Prayer is one of the most powerful tools we Christians possess. Talking to God, pouring out your heart to Him, is a privilege, a comfort, a stress-reliever, an awesome responsibility, a blessing, and much more. To be sure, you can pray formally or informally to God. You don’t have to go through some special intermediary, either. Christ Himself tells us to address God directly in the Lord’s Prayer when He begins it by saying: “Our Father, who art in heaven….” What is amazing about this prayer is not so much its content, but its format—or its mold. Instead of praying like most of us would have, saying something like: “Lord, thank you for bringing Peter and John back to us, making them safe, and protecting us. Now continue to bless our work in Your ministry, etc. etc.” Instead of that format, they all join their voices—outloud—in saying: “Sovereign Lord, you made the heaven and the earth and the sea, and everything in them. You spoke by the Holy Spirit through the mouth of your servant, our father David:–and then they quote a portion of Psalm 2.” After that, these Christians apply David’s words to what happened to Jesus, giving all glory to God along the way. Then, they finally get around to a petition: “Now, Lord, consider their threats and enable your servants to speak your word with great boldness. Stretch out your hand to heal and perform miraculous signs and wonders through the name of your holy servant Jesus.”

What’s happening here? Simply this: they are using God’s own inspired Word of truth to honor Him while at the same time confessing their faith in Him and laying a few requests before His throne of grace. This format of prayer presupposes they know the Old Testament. It presupposes that God’s Word is total truth and any promises made in the Bible by God are always true. The old Lutherans used to talk about praying out of an heroic faith. That is, if you really want God to answer in the manner you desire, search the Scriptures, quote His Word back to Him, apply it to your situation, and then He will be literally forced to answer as you wish, while at the same time your faith will be strengthened exponentially. When we talk about: “Getting into God’s Word” that’s what we mean. And right here, the early Christians provide us that exact paradigm or mold to follow.


Needless to say, it worked, too. “After they prayed, the place where they were meeting was shaken. And they were all filled with the Holy Spirit and spoke the word of God boldly. All the believers were one in heart and mind…with great power the apostles continued to testify to the resurrection of the Lord Jesus, and much grace was upon them all.”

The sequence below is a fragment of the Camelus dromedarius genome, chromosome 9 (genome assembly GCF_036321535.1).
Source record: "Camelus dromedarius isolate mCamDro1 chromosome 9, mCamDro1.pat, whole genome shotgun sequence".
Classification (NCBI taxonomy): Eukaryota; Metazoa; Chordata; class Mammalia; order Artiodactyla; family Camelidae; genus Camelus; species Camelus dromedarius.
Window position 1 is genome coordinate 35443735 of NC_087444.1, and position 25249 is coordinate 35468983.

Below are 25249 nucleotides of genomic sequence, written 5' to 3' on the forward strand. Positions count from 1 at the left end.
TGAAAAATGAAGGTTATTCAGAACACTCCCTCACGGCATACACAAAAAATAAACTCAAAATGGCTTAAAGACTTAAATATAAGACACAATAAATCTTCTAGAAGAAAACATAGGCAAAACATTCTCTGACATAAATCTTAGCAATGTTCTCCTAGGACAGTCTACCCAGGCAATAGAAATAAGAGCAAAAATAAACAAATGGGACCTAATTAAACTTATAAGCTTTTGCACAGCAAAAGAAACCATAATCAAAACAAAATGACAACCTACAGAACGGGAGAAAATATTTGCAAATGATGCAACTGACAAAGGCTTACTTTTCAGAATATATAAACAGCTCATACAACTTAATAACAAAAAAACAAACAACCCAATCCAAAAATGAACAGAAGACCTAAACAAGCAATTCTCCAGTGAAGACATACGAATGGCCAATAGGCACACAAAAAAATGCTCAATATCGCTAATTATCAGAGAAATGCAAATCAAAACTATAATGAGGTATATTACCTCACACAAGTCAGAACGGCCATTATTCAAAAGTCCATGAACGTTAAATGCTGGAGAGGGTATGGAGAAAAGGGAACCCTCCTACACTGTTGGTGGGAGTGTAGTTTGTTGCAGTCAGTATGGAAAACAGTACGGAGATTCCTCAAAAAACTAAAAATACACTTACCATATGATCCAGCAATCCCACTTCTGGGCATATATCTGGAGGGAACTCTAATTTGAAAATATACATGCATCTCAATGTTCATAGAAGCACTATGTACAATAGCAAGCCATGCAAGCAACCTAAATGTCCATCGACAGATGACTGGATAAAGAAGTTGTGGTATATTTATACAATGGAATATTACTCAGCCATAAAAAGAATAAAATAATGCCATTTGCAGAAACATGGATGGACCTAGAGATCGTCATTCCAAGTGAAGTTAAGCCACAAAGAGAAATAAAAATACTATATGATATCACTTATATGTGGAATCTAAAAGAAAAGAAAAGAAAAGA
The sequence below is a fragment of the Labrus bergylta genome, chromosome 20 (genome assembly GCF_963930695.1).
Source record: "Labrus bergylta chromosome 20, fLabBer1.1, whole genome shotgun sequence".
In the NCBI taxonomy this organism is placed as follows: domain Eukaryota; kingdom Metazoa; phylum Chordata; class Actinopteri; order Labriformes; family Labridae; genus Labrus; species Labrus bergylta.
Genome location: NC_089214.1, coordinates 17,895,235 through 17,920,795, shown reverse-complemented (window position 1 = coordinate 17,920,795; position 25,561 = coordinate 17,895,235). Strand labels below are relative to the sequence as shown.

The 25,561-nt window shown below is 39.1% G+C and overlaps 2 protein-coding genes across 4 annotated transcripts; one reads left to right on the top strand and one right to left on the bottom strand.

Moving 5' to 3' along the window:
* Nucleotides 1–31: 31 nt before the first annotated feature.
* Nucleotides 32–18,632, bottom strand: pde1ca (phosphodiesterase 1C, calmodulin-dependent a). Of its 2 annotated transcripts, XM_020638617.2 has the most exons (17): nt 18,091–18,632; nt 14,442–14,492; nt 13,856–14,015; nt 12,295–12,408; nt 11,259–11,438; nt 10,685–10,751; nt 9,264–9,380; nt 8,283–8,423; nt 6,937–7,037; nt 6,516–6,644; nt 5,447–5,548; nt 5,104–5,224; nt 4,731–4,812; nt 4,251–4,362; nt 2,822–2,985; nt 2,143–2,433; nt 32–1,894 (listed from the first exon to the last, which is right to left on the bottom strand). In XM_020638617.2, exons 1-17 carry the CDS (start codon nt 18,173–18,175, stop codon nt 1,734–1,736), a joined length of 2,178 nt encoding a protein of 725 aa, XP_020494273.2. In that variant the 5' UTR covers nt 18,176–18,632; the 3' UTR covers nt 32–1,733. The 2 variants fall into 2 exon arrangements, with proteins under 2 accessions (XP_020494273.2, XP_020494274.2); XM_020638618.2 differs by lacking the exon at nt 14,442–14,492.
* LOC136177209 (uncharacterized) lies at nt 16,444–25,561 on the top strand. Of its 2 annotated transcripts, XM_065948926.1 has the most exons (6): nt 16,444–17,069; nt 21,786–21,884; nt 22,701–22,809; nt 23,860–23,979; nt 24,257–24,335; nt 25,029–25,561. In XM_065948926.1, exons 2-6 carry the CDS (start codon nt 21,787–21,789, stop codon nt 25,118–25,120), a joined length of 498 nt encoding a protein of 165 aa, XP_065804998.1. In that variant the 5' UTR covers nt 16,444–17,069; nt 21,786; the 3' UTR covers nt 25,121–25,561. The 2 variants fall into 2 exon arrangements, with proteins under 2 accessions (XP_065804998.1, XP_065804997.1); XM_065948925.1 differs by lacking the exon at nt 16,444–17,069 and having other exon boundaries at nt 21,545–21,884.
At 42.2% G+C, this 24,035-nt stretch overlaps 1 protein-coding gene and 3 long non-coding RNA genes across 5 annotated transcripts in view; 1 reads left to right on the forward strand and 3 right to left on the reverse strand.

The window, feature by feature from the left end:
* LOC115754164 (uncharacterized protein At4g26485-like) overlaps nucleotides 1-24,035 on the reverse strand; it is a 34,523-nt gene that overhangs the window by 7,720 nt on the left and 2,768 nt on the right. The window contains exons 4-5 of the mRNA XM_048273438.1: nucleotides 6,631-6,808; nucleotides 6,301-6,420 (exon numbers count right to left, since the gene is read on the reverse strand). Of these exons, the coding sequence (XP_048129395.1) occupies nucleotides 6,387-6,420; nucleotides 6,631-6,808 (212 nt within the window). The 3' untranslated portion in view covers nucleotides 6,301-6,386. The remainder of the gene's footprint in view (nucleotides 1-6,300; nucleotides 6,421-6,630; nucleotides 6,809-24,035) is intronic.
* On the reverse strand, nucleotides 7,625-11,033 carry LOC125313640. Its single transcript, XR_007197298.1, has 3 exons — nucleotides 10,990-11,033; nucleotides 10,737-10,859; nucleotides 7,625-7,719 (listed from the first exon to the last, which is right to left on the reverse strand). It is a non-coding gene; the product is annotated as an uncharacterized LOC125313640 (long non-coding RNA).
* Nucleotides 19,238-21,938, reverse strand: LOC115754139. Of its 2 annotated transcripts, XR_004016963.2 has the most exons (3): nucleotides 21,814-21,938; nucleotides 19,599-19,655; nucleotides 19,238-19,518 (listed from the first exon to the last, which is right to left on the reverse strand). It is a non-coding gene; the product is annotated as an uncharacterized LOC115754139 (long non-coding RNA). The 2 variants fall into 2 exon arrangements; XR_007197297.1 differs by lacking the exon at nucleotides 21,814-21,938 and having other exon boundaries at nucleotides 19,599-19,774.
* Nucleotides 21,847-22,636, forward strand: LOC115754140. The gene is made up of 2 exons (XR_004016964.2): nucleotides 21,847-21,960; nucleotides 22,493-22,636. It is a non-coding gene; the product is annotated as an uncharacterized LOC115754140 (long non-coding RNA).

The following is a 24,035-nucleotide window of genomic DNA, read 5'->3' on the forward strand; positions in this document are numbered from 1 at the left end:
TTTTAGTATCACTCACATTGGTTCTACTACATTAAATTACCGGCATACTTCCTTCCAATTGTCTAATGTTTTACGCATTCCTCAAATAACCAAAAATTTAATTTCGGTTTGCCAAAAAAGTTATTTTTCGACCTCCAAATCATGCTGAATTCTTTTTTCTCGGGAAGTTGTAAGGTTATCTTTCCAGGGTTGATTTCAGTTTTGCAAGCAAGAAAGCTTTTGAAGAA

The older I get the more I’m amazed at how simple we humans are. We know God’s Word is vital for our faith, yet few really read it. We know Scripture is a “Lamp unto my feet and a light unto my path” yet few ponder its meaning, search its truths, and are thereby enlightened. We know Scripture is informational, containing rational sentences and conveying rational thoughts, yet we think if we’ve heard or read a passage once we’ve mined its depths and grasp everything about it! We know God’s Word is transportational in that the Holy Spirit has joined Himself to it and works His almighty power pouring out His grace whenever we are exposed to it. And yet, so many deprive themselves of that power by neglecting regular worship and never actually having daily, Word-inspired devotions. But very few ever care to ponder: why does God say this or that in a certain way? Why do believers use that form for their prayer instead of another? And since: “all things have been written for our learning” doesn’t the form, or mold matter, too? I’m not an expert in any of this, I’m just a humble preacher. But I do know that God greatly blessed the New Testament Church in ways beyond our comprehension. Perhaps we need to learn anew from them not only in what we say, do, think, and believe, but also in how we exercise our faith. In any case, the profundity of God can never truly be plumbed by us, but He’s always excited and gratified when we try in humility and love. Amen